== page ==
Why should I use a global PEO service instead of setting up a legal entity?
Setting up a legal entity in the country in which you want to expand is complex and comes with many tax obligations and legal liabilities including: end of year financial reporting, nominating local directors and ensuring that the entity meets all local legal requirements.
Whilst there are many cases in which a company must have a local entity in order to set up business activity in a specific country, generally it is advisable not to set up a local company just for purpose of employment or hiring. This is especially the case when the company is taking its first steps in this country and hire a few workers. Understanding local labour laws and discharging employer obligations is complex and time consuming. Payroll mistakes cause local employee dissatisfaction and at worse fines and bad publicity. This is why a global PEO service is the perfect solution to set up a new operation in a new country.
Who will manage the employees?
PEO is a transparent layer between the company and the employee. A good PEO company will ensure that the employee is in a good hands, on the one hand effecting local employment law, liabilities and payments and on the other, providing direct access to the company he works for and dealing with any personal related issues.
Why shouldn’t a company hire remote workers as contractors?
This was a very common practice in the past, but like the option that lies at the other end of the hiring spectrum – setting up a local entity – is now generally considered inadvisable. If a workers works exclusively for a company, his legal status would be considered a mis-classification. The worker will be able to claim full payment for social benefits, PTO’s, severance payments, in addition to the monthly compensation he received from the company, negating the very purpose of hiring as a contractor to start with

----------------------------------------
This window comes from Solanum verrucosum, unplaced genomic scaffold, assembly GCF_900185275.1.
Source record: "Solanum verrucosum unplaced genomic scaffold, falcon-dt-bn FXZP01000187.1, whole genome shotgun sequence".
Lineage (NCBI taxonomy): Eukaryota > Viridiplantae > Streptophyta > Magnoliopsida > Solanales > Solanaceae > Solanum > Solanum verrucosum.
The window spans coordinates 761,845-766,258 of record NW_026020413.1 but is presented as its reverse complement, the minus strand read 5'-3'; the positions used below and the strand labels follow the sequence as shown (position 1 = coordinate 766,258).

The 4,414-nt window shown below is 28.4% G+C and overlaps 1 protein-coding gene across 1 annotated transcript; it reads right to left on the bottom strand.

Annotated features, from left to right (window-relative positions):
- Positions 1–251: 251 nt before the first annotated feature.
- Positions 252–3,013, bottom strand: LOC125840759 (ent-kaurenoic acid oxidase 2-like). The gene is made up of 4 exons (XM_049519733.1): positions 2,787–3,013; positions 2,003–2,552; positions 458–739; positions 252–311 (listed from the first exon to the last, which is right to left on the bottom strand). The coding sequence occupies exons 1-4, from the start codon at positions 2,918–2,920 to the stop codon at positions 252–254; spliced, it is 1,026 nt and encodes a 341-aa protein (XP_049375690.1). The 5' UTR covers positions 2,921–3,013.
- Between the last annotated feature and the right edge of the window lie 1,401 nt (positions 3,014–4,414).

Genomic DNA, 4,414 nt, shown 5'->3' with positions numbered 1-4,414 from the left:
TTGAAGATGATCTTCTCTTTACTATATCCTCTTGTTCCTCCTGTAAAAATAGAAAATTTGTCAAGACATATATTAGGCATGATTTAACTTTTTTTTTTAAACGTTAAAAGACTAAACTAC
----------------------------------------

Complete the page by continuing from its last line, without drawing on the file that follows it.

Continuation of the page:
Another thing to take into consideration with contractors, is the fact that it’s hard to enforce non competitor, NDA and IP protection clauses on contractor agreements.
Global Payroll for the New World of Work
Cutting edge technology that streamlines your payroll in over 100 countries for EoR, contractors, and payroll workers.
Limitations of a PEO
Despite these benefits, even this employment approach has a downside. Many PEOs are entirely service-based, which means that there is no technology in place to keep resources aligned. In addition, there is often broken communication between suppliers, PEOs, and employers.
This entire process is challenging to oversee from a business perspective, offering little transparency into operations. In fact, more than half of respondents to the Global HR Practices Survey said that a lack of transparency is one of the most challenging aspects of managing a global workforce.
That’s where solutions like Papaya Global come into the picture. The firm’s technology platform helps to standardize and bring transparency to this network of global suppliers, creating lasting value for organizations and disrupting the marketplace. The system acts as a nerve center for managing the disparate activities that go along with global employment relationships. Eynat Guez, Co-founder of Papaya Global, explained,
“What really separates us is being transparent and cost effective. We offer a platform to manage the employment process in an efficient way, creating clear communications among our clients and their PEOs and other suppliers.”
While PEOs can provide value for employers, they can be augmented with technology solutions to help employers get the best of both worlds: the flexibility and cost-savings that a PEO can bring to the table and the transparency and standardization of a technology platform underpinning the variety of relationships necessary to operate a global business. At the end of the day, hiring and managing a global workforce is a challenging prospect, and it’s best to find good partners to bring the expertise and scalability where they are needed most.
Written by: Ben Eubanks, Principal Analyst